Since 1946, John Christ Winery has been a destination for locals and tourists alike, who stroll across the verdant property and sip samples of the many wines made onsite. John Christ Winery continues to welcome visitors to the rustic tasting room decorated with Americana memorabilia and plenty of windows to let in natural light. Taking a seat at a table or sidling up to the bar, visitors can sip samples of the red, white, and perpetually embarrassed blush varietals.
Old Firehouse Winery ferments more than 20 full-flavored vinos along the glistening shores of Lake Erie. Diners can admire the dining room with its shelves of glossy wine bottles to the gently lapping lake. Visitors can opt to purchase sweet and dry wine tastings ($1 for two tasting trays), which each include 10 samples of single-grape and blended varietals. After sampling the full range of sweet and juicy concords to dry and full-bodied chambourcins, duos can imagine how each exquisite vintage would look inside their souvenir wine glasses and how advantageous the imprinted corkscrews would be during a close-range jousting match. In the warmer months, patrons can swill, sniff, and sip from a romantic lakeside overlook on the outdoor tasting patio and supplement the winery outing with a ride on a historic ferris wheel.
For four generations, the same family has tilled the soil beneath the grape vines that thrive at Barrel Run Crossing Winery and Vineyard. Originally used to grow grain, hay, soybeans, and wheat, the land saw its first vines in 2006, and grapes have been planted each subsequent year. Now totaling 10 acres, up to eight grape varietals flourish on the land. The result of these planting efforts is a host of handcrafted wines and ciders, including 2012 Ohio Wine Competition award winners Tipsy Conductor and Engine Number 5. All of Barrel Run Crossing’s wines are available for sampling in the spacious tasting room and for purchase by the thimble, glass, or bottle.
From first sip to final swallow, Abruzzo's bottles all things vino and malted barley and hops into one convenient location, including bottling supplies and at-home wine- and beer-making equipment. Guzzlers can build a twisting tapestry of bitter tastes with the Brewer’s Best equipment kit (a $67.38 value), which includes every tool necessary for concocting barley imbibables––including a home beer-making book and a 6.5-gallon fermenter, perfect for filling party goblets and 6.5-gallon stomachs. Each kit also includes a beer ingredient pack in one of seven flavors (starting at $29.70), including Brewer’s Best American cream ale, American light, English brown ale, English bitter, Scottish ale, Irish red ale, or Bavarian kölsch.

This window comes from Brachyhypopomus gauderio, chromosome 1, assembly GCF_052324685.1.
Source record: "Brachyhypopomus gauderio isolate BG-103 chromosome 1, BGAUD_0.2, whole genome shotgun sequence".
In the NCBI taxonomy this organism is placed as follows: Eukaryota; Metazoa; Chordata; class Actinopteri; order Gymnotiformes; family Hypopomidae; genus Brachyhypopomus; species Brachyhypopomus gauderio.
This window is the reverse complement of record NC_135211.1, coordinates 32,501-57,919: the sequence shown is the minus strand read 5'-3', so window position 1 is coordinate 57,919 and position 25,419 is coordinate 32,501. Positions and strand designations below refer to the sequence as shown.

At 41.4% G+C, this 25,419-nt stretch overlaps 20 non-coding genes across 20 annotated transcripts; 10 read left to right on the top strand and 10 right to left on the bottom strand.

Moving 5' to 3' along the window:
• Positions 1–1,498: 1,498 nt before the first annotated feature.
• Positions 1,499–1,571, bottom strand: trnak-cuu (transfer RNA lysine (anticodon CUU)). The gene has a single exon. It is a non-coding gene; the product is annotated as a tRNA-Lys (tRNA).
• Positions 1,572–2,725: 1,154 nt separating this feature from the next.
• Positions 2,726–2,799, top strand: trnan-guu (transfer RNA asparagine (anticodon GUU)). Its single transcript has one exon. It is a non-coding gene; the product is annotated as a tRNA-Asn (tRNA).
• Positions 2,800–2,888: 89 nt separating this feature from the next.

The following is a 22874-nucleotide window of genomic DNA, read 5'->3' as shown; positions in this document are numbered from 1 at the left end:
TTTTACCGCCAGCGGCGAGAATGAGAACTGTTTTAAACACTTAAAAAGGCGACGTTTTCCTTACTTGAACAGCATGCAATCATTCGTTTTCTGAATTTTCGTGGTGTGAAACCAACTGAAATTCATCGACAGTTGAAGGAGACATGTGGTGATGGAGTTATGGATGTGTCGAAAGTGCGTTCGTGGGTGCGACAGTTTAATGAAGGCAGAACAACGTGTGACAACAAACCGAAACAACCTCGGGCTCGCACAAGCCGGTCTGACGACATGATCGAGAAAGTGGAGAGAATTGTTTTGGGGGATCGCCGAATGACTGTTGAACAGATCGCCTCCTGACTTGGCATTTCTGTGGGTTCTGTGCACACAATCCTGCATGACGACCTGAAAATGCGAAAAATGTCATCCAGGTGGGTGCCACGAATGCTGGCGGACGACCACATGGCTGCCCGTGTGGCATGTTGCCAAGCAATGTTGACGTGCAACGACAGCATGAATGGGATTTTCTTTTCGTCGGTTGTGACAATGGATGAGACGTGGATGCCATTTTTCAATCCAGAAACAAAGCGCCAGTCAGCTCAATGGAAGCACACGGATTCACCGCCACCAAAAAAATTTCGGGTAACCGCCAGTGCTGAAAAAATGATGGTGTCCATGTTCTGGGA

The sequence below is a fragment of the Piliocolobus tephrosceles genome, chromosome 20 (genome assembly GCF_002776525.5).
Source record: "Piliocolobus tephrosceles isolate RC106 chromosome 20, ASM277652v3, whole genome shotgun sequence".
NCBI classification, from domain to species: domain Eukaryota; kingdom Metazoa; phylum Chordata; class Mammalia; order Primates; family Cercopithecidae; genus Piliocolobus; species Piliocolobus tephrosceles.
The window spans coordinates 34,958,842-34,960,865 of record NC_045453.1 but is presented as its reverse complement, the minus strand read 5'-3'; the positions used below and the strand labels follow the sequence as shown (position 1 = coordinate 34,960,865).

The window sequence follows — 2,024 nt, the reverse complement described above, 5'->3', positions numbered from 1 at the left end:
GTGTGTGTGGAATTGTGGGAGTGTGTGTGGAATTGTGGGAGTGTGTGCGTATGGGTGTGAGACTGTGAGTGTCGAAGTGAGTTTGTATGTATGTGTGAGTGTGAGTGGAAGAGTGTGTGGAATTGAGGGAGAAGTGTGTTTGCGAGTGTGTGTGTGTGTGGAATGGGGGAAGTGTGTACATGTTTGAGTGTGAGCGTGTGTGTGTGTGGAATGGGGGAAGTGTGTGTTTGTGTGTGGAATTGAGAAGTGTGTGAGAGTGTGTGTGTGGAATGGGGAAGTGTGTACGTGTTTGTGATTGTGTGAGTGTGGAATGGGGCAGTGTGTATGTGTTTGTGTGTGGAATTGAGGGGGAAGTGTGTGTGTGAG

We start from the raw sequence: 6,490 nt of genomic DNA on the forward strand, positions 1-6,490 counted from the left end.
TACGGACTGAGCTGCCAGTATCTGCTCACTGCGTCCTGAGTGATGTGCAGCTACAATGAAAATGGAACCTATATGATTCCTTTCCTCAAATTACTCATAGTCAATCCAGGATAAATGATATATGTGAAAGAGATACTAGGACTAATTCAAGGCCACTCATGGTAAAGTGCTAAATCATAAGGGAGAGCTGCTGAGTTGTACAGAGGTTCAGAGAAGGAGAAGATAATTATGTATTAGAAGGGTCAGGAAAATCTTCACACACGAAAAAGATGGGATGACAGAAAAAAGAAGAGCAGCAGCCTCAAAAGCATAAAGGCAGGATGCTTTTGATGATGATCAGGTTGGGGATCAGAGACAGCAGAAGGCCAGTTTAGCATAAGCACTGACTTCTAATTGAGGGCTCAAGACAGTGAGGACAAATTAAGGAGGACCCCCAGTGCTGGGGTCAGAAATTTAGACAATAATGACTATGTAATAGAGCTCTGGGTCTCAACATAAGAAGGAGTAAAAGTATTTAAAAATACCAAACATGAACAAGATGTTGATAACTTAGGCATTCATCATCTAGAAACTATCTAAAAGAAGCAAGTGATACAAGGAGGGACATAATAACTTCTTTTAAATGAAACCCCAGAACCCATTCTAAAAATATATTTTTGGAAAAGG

On September 12th, 1920, the Franklin Hotel opened in Kent, Ohio, all six stories of it a sign that the skyscraper era had arrived in small-town Ohio. As one of the finest, most modern hotels in the state during the 20s and 30s, the Franklin Hotel saw its share of notable guests, among them Amelia Earhart and Eliot Ness. Now known as Acorn Corner, the proud structure still stands as a monument to the prohibition-era joviality it once presided over. Today, that attitude is preserved and on display in Secret Cellar, a speakeasy-themed wine bar and performance venue influenced by the building's historic roots.
For more than 75 years, the Lacomini family has graced the local culinary landscape with a rich menu of traditional Italian recipes and an extensive selection of ambrosial wines and martinis. Defy conventional pasta physics with an appetizing antipasto such as crab-stuffed mushrooms ($6.95) or zucchini fretto sprinkled with parmesan cheese ($6.95) before pondering the complex tuscan béchamel strata of a baked rustic lasagna ($14.95). Delectable dishes such as the cashew-crusted trout ($22.95) or sautéed veal scaloppini ($21.95) complement a tabletop like a kiss seals a memo or a rose kisses Seal.